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Journal Article

Proton-detected MAS NMR experiments based on dipolar transfers for backbone assignment of highly deuterated proteins.

MPS-Authors
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Chevelkov,  V.
Research Group of Solid-State NMR, MPI for Biophysical Chemistry, Max Planck Society;

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Habenstein,  B.
Research Group of Solid-State NMR, MPI for Biophysical Chemistry, Max Planck Society;

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Loquet,  A.
Research Group of Solid-State NMR, MPI for Biophysical Chemistry, Max Planck Society;

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Giller,  K.
Department of NMR-Based Structural Biology, MPI for biophysical chemistry, Max Planck Society;

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Becker,  S.
Department of NMR-Based Structural Biology, MPI for biophysical chemistry, Max Planck Society;

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Lange,  A.
Department of NMR-Based Structural Biology, MPI for biophysical chemistry, Max Planck Society;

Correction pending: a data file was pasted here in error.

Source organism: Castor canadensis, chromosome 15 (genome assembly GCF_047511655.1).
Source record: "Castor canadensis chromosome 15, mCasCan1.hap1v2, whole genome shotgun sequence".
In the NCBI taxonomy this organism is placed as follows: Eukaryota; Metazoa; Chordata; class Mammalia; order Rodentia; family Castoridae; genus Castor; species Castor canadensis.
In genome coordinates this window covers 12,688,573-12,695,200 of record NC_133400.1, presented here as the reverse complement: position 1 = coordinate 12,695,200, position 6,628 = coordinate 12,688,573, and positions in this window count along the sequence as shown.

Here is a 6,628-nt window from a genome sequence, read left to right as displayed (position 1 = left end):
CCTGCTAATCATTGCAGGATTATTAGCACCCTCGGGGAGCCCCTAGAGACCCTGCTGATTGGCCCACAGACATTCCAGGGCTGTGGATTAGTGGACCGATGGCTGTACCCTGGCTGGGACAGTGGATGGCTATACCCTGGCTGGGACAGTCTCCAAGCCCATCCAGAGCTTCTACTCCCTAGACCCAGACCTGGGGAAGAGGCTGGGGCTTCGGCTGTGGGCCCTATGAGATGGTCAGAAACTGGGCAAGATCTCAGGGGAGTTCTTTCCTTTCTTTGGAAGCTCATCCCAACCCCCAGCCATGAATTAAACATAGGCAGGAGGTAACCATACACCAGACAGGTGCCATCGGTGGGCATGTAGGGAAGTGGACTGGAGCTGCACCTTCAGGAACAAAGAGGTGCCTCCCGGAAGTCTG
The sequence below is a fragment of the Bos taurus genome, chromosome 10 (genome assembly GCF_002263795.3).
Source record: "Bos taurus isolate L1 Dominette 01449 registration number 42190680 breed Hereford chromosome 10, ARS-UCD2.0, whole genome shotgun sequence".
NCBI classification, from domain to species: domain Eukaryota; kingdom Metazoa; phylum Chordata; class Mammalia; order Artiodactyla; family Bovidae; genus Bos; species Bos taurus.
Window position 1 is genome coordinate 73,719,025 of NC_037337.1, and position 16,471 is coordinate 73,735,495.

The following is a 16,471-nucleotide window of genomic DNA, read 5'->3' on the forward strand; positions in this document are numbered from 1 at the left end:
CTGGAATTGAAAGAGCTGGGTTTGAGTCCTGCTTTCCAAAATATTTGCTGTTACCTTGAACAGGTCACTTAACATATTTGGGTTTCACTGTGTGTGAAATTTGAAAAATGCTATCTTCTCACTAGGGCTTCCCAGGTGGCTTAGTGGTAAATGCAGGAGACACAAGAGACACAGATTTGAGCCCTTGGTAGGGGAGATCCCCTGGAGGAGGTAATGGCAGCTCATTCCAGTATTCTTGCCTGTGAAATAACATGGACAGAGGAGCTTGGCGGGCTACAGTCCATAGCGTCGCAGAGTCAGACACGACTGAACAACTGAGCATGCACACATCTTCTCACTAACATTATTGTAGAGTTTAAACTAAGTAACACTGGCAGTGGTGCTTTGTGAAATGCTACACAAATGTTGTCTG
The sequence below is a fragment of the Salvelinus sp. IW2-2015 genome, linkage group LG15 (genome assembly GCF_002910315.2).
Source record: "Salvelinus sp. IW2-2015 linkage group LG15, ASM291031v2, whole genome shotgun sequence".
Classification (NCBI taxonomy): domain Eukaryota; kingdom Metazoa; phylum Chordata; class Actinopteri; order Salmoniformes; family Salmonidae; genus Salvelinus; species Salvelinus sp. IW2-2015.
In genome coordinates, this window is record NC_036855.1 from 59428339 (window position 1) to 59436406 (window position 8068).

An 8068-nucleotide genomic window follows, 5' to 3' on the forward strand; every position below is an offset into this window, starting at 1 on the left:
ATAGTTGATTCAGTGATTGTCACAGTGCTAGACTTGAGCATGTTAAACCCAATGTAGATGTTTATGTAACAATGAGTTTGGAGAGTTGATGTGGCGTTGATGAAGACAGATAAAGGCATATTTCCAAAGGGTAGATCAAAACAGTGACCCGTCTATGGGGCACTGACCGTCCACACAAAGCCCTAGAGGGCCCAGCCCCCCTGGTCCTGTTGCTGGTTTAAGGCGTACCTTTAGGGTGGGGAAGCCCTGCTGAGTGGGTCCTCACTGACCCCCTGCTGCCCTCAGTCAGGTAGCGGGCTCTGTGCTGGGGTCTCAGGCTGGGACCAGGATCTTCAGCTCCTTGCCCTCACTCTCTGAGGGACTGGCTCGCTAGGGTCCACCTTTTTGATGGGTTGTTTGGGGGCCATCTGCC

Fulltext (public)

2029450.pdf
(Publisher version), 3MB

Supplementary Material (public)

2029450_Suppl.docx
(Supplementary material), 3MB

Citation

Chevelkov, V., Habenstein, B., Loquet, A., Giller, K., Becker, S., & Lange, A. (2014). Proton-detected MAS NMR experiments based on dipolar transfers for backbone assignment of highly deuterated proteins. Journal of Magnetic Resonance, 242, 180-188. doi:10.1016/j.jmr.2014.02.020.


Cite as: http://hdl.handle.net/11858/00-001M-0000-0019-8BC4-9
Abstract
Proton-detected solid-state NMR was applied to a highly deuterated insoluble, non-crystalline biological assembly, the Salmonella typhimurium type iii secretion system (T3SS) needle. Spectra of very high resolution and sensitivity were obtained at a low protonation level of 10-20% at exchangeable amide positions. We developed efficient experimental protocols for resonance assignment tailored for this system and the employed experimental conditions. Using exclusively dipolar-based interspin magnetization transfers, we recorded two sets of 3D spectra allowing for an almost complete backbone resonance assignment of the needle subunit PrgI. The additional information provided by the well-resolved proton dimension revealed the presence of two sets of resonances in the N-terminal helix of PrgI, while in previous studies employing 13C detection only a single set of resonances was observed.